Voluntourism talk: Are you doing more harm than good?

Sasha Weilbaker, Staff Writer

Jacob Taddy and Pippa Biddle came to campus on Oct. 27 to give a talk on“voluntourism” to the student body. Taddy is the co-founder and director of Onwards, Inc., a non-profit organization dedicated to fighting poverty through travel and development. Biddle is a writer who focuses on the global volunteer economy and the impact of travel on international communities.

The talk, entitled “The Problem with (and Solution to) Voluntourism: Privilege, Power, and the Place of the Volunteer in an Increasingly Globalized World,” highlighted problems with voluntourism as an industry and provided a checklist for people to consider before traveling.

Taddy and Biddle defined voluntourism as “any combination of unskilled, short-term volunteer work and travel,” typically performed in developing countries by people from more developed regions. Both Taddy and Biddle have participated in voluntourism trips, each sharing stories about how their work actually did more harm than good to communities in need. As a result of these experiences, Taddy and Biddle became involved in educating the public on voluntourism and the steps that a person looking to volunteer can take to maximize the assistance they provide through their efforts.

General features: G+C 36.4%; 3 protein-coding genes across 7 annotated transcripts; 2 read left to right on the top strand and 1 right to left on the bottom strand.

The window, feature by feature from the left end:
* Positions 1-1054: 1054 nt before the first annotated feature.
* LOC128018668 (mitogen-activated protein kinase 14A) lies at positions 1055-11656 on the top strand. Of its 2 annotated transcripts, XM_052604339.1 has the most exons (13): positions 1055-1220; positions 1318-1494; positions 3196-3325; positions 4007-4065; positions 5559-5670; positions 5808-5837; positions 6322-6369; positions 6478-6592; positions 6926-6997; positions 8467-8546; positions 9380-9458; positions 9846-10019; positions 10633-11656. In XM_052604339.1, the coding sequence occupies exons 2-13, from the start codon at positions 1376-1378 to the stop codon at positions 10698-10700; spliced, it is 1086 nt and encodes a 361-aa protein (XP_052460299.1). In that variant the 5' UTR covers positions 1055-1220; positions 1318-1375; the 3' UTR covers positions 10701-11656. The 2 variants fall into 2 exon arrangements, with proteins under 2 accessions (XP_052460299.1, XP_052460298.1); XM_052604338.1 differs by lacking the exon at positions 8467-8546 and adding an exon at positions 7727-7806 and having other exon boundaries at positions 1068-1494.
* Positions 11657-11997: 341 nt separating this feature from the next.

“It made me realize that individuals and organizations must invest more time and effort into understanding community dynamics in order to make a real difference volunteering,” Cooper Josephs ’17 said. Josephs went on to say that underlying problems in agriculture, education, and the economy can pose bigger threats to a community’s well-being than the issues that volunteers typically focus on.

Taddy and Biddle presented a list of questions potential volunteers should ask themselves before volunteering both domestically and abroad, the most important ones being, “Are you listening to the community in a meaningful way?” and “Is the community invested in your effort?”

“I left the talk feeling somewhat helpless and regretful of my past experiences. It’s an important message—to spend your money locally, to benefit small businesses, and stimulate the local economy,” Caitlin Deardorff ’17 said.

Biddle ended the presentation by talking about learning while abroad.

“It challenges people to hold education to a higher level,” Biddle said.

She feels that service learning hasn’t caught on as much as it should, and Biddle observed from her experience as a recent Columbia undergraduate that many students don’t feel as though they have to learn while outside of a classroom setting. However, Biddle hopes to promote the opposite mentality: real-world learning can be more valuable than classroom learning, and travel is the perfect opportunity to foster intellectual and emotional growth.

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